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Methodology Means Most Under Frye (PA)

April 3, 2018

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On April 2, 2018, the Superior Court of Pennsylvania affirmed the trial court’s decision to admit expert testimony in <em><a href="http://blog.wcmlaw.com/wp-content/uploads/2018/04/Cardwell-of-interest-opinion-4.3.18.pdf">Deivert v. Pittsburgh Chauffeur, LLC.</a></em>, over the objection of defendants.
On the night of February 1, 2014, plaintiff Matthew Deivert attended a birthday celebration for one of his friends from Allegheny College.  Several other people attended, and they rented a limousine bus to take them to a bar and back.  Around 2:00 a.m., the bus came to pick everyone up.  It could seat ten people, though twenty crammed in.  On the ride back, Deivert’s right leg became pinned between several passengers, causing excruciating pain.  When they managed to exit the bus, Deivert found that the friction from the ride had caused severe burns on his leg, requiring a later skin graft.
A jury returned a verdict against the bus company of $500,000 for Deivert.  Pittsburgh Chauffeur appealed, stating that the court incorrectly admitted Deivert’s medical expert testimony.  The court, and later Superior Court, denied this appeal on the basis that Pittsburgh Chauffeur was merely challenging Deivert’s expert on the basis that his conclusion was not generally accepted by the medical community.  Under the <em>Frye</em> test in Pennsylvania, the court only looks at whether an expert’s <em>methodology</em> is generally accepted, not their conclusion.  The court cited the fact that Deivert’s expert reviewed his records, conducted a physical exam, looked at photos, and reviewed deposition testimony, methodology which is generally accepted in the community.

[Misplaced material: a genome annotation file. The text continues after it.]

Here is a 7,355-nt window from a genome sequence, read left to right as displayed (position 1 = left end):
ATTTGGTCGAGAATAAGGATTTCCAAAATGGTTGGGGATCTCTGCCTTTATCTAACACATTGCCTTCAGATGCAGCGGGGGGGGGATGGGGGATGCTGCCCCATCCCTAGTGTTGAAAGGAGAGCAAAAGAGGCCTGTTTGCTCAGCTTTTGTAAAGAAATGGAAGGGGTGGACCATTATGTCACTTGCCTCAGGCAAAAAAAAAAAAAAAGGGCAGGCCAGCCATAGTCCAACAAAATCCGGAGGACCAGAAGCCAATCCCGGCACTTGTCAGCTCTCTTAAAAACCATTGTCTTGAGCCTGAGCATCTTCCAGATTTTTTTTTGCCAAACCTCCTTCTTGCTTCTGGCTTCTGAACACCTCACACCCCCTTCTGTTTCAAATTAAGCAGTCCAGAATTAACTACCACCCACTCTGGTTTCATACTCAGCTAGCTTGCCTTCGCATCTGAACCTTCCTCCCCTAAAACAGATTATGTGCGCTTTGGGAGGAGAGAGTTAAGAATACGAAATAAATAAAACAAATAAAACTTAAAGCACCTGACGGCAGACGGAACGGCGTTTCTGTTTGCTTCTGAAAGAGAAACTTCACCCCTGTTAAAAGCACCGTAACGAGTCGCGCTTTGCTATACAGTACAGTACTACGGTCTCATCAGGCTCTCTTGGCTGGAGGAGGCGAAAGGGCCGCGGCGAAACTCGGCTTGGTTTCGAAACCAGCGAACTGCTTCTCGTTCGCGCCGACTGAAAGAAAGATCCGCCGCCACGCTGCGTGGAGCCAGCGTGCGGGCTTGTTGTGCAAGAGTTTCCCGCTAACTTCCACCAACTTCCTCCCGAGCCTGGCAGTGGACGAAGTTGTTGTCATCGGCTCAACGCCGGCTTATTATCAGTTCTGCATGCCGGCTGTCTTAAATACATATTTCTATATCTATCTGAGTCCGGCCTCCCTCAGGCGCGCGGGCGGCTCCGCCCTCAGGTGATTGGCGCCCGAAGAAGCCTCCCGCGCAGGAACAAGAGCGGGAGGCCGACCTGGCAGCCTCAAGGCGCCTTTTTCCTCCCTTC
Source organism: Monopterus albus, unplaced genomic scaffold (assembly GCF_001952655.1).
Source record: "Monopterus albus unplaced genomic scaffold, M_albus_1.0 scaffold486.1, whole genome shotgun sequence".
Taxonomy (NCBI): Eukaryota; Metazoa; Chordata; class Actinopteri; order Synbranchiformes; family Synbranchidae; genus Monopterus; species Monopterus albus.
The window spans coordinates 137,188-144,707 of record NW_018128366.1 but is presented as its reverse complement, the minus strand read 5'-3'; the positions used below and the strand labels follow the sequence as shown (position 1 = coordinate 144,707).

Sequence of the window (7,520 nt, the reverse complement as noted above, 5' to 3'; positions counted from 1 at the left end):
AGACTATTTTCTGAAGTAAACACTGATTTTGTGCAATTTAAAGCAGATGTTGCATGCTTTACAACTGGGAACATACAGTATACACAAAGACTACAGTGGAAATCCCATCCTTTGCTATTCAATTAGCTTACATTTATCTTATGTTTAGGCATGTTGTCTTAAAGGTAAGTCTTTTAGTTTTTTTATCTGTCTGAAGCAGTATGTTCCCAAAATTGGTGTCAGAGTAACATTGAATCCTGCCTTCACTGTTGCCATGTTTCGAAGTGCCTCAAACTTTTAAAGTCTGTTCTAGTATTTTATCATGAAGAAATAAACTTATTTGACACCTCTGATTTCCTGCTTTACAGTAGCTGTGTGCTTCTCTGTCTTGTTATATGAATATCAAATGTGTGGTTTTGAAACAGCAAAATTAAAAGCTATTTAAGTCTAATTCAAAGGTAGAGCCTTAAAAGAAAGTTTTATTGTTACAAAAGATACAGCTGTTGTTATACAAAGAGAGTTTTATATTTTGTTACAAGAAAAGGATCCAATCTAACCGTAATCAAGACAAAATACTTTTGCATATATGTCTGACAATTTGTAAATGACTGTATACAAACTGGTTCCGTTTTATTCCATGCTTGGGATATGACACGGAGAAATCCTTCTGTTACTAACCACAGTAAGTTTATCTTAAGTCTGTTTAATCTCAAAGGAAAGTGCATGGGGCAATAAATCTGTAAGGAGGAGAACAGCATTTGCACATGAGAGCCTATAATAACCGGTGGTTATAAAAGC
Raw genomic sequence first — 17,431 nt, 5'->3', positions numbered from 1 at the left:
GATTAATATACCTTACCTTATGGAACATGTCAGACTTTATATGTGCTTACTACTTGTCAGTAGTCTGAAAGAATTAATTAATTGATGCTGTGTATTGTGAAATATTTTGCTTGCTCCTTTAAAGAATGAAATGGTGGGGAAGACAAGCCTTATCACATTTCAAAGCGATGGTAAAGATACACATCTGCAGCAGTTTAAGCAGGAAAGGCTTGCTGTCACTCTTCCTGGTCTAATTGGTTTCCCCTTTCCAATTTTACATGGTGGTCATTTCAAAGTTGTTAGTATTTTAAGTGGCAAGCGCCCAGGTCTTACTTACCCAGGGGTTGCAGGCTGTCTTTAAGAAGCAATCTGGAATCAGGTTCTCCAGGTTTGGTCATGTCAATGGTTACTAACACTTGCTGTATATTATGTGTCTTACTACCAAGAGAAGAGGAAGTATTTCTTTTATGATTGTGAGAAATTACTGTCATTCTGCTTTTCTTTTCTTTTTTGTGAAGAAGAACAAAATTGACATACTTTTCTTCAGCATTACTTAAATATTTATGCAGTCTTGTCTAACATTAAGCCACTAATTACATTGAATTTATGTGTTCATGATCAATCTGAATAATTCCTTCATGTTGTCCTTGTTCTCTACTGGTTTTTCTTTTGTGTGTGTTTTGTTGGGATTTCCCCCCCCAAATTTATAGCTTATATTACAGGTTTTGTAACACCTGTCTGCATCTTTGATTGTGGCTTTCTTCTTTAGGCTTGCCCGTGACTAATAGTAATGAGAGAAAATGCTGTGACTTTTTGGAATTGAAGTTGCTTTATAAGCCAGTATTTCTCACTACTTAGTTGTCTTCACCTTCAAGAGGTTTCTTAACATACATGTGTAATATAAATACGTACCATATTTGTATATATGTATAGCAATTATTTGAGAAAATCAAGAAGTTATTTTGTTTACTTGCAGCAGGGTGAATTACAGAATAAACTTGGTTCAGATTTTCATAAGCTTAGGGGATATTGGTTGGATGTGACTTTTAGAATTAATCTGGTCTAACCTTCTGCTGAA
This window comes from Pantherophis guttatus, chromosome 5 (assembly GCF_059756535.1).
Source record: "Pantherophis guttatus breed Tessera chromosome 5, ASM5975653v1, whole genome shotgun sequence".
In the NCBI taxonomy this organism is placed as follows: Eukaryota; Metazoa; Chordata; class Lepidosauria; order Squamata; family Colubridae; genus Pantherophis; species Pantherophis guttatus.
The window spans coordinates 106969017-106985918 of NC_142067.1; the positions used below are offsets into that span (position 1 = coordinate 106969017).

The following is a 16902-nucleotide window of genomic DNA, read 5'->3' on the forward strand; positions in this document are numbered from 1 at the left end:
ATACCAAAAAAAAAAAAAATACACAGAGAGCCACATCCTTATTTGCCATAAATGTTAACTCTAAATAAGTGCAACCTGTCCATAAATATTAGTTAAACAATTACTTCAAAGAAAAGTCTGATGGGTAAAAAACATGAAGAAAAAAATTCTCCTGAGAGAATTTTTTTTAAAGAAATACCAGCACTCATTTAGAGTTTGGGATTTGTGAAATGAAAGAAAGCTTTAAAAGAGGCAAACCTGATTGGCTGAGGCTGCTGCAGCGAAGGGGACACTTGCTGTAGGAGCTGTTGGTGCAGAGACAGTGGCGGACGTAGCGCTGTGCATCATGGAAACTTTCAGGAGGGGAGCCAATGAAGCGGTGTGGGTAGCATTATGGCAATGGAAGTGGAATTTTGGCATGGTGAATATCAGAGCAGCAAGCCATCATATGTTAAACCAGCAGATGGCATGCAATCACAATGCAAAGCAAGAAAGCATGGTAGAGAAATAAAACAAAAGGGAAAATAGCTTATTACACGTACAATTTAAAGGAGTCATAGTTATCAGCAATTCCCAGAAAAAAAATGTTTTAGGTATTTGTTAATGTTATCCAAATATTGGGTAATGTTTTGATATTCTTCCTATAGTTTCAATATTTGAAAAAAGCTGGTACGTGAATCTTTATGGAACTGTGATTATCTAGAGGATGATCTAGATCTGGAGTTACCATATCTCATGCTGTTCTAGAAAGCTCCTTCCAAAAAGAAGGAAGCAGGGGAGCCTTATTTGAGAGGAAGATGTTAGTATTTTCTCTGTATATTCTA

This case sheds light on issues with the <em>Frye</em> test that is used in Pennsylvania courts.  As stated above, courts will focus on an expert’s <em>methodology</em>, and not the <em>conclusion - </em>however unique it may be from general opinion.  This is important to keep in mind when making <em>Frye</em> challenges in Pennsylvania and putting together motions <em>in limine</em>.  By properly focusing on the methodology used by the other side, instead of their end conclusions however odd, one can properly attack an opponent’s expert and try to keep out testimony from trial. But if the expert "connects the dots" between the accident and the treatment with accepted methodology, the Court will likely allow that testimony.  Thanks to Peter Cardwell for his contribution to this post.  Please email <a href="mailto:BGibbons@wcmlaw.com">Brian Gibbons</a> with any questions.

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